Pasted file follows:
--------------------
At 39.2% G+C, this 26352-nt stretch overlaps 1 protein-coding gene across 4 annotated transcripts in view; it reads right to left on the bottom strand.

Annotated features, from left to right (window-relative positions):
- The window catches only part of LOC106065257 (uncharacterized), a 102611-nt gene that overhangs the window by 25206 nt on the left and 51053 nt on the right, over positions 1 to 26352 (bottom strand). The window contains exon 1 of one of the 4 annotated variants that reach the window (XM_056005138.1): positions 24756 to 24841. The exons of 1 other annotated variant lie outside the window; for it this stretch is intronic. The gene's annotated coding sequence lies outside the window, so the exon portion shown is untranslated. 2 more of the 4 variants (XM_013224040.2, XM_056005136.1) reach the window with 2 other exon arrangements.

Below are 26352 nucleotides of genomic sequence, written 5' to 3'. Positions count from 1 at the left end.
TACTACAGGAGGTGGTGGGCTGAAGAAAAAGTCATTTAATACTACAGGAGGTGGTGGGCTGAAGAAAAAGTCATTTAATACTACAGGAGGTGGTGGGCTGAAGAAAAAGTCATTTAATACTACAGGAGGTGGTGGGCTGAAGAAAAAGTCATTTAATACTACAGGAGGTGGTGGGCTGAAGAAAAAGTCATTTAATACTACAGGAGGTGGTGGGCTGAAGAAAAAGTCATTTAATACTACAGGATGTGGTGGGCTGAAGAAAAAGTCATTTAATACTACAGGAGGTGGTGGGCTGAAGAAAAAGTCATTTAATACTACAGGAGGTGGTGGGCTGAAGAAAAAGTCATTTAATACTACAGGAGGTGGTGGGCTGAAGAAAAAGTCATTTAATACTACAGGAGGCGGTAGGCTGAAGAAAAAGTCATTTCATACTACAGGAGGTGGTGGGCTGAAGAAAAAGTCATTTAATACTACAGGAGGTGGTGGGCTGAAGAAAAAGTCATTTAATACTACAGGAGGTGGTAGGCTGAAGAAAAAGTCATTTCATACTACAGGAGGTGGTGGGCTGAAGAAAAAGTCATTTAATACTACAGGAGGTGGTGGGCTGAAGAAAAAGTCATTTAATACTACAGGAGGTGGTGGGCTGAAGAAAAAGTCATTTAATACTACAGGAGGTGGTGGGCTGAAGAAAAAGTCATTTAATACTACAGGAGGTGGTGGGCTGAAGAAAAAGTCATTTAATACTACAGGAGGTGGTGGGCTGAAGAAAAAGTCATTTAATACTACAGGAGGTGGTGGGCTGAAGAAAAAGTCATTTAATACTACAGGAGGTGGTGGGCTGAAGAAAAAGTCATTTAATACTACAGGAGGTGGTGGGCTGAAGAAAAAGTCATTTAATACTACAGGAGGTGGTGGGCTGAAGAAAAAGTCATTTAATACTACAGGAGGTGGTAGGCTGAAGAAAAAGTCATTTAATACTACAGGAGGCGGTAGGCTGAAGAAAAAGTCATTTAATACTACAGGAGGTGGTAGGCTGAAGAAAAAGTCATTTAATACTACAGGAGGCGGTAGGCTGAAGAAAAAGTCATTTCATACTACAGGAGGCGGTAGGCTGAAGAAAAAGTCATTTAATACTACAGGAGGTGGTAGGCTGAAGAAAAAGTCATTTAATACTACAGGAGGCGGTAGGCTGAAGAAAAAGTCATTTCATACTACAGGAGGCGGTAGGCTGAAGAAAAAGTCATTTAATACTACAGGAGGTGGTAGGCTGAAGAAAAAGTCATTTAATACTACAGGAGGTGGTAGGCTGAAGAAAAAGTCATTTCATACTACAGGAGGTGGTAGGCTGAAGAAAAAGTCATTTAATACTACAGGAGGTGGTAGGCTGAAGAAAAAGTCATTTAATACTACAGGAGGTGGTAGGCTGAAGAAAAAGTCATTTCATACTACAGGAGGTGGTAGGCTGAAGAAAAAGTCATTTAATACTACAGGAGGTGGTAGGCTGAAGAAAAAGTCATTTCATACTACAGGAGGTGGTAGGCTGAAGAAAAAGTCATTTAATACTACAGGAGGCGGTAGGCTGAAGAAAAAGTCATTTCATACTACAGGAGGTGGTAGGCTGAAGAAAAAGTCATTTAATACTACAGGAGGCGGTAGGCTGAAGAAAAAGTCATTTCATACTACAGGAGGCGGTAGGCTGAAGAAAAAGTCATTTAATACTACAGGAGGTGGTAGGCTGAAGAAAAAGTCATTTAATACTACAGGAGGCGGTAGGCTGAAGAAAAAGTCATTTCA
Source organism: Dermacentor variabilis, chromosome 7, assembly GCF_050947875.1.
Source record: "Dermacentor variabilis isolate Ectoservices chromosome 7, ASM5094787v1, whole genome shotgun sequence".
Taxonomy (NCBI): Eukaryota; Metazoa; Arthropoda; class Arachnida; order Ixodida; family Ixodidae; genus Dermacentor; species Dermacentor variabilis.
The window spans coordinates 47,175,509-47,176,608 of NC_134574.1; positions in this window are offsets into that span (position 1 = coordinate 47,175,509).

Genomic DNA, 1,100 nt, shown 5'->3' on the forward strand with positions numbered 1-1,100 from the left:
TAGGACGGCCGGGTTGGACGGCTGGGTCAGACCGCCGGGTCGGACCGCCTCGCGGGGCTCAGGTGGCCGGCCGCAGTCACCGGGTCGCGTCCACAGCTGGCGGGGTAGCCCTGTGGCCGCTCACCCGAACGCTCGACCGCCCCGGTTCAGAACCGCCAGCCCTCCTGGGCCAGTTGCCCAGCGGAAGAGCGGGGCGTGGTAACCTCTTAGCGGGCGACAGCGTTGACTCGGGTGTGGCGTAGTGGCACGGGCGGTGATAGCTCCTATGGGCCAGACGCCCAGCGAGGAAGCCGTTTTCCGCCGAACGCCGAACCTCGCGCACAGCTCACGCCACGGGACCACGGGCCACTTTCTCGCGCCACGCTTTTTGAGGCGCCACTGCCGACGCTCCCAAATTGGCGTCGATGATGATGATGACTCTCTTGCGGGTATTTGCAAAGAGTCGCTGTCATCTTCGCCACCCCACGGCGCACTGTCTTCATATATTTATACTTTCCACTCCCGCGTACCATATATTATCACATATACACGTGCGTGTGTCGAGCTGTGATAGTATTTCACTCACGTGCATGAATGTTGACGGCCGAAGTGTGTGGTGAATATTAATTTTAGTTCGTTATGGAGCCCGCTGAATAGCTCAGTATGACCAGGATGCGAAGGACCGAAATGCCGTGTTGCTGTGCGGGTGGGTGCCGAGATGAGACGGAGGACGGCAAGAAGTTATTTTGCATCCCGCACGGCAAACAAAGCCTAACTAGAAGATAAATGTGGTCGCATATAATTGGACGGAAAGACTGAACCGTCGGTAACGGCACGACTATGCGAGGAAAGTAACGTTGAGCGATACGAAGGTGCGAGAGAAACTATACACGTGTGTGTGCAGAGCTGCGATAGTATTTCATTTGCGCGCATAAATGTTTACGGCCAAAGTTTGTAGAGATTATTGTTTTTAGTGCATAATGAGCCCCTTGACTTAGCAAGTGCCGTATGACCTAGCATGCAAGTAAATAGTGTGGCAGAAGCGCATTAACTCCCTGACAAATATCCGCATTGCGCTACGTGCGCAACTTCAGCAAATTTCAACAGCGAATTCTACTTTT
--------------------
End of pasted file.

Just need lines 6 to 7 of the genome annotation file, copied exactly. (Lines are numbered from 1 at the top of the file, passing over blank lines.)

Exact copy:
Source organism: Dermacentor variabilis, chromosome 7, assembly GCF_050947875.1.
Source record: "Dermacentor variabilis isolate Ectoservices chromosome 7, ASM5094787v1, whole genome shotgun sequence".